From architecture to agriculture to wildlife preservation, these Valley residents are proving that caring for the environment can be a part of our everyday lives.

David Hovey Jr.

President, chief operating officer and principal architect, Optima
David Hovey Jr.’s passion for sustainability runs in the family. “My parents started doing green roofs back in the 1980s,” the architect says, referring to Eileen and David Hovey Sr., who founded Optima in 1978. Hovey, who joined the firm right after earning his masters degree in architecture, says sustainability is a driving force at Optima. “It’s a design approach that keeps the people and the environment at the forefront,” he says. The company’s latest project, Scottsdale’s Optima McDowell Mountain Village, will be the first residential development in the Southwest to be built under the International Green Construction and International Energy Conservation codes, and will have the nation’s largest private rainwater harvesting system. And, in keeping with the firm’s mission, it will make heavy use of biophilic design. “Biophilic is a trendy term right now, but it’s simply about connection to nature,” Hovey says. “So, green roofs, floor-to-ceiling glass, terraces, our signature vertical landscaping—those are all biophilic design.”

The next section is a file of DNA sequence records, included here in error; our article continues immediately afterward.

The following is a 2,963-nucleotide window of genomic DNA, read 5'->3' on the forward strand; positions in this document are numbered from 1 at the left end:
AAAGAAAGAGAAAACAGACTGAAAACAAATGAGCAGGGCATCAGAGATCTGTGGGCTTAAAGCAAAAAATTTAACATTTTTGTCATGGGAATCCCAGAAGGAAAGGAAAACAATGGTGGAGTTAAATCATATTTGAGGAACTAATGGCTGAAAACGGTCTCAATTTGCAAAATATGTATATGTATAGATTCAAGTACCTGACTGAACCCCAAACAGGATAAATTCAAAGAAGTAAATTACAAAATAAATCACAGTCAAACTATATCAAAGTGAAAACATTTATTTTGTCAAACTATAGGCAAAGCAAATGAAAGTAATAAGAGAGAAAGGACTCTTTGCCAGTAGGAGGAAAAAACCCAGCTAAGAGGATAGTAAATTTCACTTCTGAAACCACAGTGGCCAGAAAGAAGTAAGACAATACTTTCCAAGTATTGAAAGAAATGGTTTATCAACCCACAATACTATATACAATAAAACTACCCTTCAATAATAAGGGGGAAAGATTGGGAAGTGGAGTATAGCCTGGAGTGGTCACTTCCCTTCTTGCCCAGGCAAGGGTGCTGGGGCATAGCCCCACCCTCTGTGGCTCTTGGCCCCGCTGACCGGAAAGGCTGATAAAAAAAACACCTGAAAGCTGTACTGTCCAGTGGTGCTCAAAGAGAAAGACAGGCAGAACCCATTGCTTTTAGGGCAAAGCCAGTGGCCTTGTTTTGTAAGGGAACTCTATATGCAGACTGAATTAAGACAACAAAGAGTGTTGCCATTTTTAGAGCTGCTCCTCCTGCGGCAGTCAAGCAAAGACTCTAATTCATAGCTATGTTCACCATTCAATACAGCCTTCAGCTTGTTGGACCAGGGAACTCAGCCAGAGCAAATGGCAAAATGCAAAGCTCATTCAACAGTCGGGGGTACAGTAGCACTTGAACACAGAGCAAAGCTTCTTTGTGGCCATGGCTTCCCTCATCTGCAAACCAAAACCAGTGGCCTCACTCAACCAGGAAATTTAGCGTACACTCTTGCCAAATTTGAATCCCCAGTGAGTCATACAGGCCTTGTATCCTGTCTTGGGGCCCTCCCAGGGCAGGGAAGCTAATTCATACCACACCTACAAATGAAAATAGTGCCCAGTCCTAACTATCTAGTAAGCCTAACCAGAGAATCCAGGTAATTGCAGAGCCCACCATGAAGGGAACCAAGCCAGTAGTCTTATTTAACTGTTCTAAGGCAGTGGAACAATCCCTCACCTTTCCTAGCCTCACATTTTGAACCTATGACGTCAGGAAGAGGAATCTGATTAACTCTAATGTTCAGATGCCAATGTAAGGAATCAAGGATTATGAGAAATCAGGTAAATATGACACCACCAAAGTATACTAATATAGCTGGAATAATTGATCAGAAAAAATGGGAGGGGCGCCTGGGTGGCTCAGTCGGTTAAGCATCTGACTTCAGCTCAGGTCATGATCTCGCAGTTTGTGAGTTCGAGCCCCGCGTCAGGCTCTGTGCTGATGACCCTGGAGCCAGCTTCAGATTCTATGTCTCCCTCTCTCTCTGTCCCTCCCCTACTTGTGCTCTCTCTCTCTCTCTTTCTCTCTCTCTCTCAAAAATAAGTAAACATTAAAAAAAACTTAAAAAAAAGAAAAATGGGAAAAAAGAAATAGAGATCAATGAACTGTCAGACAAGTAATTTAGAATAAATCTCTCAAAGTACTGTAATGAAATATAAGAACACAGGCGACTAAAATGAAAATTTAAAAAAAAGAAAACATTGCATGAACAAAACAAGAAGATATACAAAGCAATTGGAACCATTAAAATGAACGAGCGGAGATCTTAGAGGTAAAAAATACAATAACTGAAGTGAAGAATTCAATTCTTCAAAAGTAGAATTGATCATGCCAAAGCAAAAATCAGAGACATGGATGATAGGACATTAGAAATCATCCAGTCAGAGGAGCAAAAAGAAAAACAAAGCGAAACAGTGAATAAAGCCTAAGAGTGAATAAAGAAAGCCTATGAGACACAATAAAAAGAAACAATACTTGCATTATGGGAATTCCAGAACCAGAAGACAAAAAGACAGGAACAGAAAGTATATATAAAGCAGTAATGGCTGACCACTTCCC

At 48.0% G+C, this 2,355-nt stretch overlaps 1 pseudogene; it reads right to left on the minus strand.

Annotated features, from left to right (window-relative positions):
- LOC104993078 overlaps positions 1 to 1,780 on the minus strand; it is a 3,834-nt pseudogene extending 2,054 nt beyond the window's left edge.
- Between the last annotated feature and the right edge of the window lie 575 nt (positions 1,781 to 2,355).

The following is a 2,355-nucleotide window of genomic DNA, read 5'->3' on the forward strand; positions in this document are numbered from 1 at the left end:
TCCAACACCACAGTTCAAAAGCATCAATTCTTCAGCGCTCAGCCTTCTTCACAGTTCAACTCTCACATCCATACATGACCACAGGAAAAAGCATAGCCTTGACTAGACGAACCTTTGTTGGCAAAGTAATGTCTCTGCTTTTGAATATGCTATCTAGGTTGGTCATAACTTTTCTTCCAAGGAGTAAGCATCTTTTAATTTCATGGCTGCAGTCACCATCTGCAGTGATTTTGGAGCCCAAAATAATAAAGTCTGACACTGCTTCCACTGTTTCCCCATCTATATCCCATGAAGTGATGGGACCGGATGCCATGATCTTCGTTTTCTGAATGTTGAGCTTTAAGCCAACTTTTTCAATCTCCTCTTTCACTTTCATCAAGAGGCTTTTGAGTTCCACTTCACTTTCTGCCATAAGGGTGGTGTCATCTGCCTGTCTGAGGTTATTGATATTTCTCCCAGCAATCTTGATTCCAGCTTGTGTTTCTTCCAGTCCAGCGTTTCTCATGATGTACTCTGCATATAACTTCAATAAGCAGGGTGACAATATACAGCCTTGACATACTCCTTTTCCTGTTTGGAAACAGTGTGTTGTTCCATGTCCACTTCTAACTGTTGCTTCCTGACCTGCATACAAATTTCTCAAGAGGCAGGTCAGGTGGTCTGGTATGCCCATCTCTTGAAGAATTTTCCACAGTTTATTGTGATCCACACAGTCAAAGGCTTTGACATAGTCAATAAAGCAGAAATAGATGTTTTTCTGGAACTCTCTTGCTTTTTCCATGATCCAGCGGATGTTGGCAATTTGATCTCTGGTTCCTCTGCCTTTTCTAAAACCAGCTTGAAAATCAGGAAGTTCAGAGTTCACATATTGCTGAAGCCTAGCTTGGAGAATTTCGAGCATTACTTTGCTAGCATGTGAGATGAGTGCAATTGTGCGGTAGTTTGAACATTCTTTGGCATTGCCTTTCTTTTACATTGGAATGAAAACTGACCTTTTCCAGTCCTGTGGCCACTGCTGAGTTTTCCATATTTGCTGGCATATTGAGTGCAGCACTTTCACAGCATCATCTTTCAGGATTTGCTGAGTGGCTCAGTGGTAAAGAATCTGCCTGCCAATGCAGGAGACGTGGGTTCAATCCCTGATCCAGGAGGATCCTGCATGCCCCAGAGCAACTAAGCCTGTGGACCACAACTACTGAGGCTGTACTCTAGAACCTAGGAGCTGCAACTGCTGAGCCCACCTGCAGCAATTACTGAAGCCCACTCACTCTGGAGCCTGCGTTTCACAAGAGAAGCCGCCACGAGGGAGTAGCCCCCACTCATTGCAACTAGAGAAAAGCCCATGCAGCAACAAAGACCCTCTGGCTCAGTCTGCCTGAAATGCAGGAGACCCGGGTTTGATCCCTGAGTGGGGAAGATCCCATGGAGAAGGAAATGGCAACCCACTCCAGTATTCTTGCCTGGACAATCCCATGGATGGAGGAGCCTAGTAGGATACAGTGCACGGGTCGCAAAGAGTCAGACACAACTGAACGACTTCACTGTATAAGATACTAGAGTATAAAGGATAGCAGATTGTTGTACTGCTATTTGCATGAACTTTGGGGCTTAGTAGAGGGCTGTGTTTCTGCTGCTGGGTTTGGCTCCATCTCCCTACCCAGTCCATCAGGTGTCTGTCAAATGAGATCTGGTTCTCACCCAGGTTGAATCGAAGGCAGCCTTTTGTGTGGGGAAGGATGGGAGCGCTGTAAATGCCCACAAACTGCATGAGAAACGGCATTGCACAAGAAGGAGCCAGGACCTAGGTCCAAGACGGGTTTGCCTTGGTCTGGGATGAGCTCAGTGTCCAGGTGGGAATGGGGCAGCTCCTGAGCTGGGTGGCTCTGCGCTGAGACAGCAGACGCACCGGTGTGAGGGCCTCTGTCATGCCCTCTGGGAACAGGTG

A modular prefabricated—meaning manufactured in an off-site factory—home by architects David Hovey Jr., AIA, and David Hovey Sr., FAIA, rests lightly on the land. With limited onsite construction, it was possible to maintain more than 90% of the boulders and vegetation. The system used to build this dwelling is sustainable up to the LEED Platinum level and can be built quickly and efficiently in any location, climate or terrain.


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Visit Optima McDowell Mountain Village for more details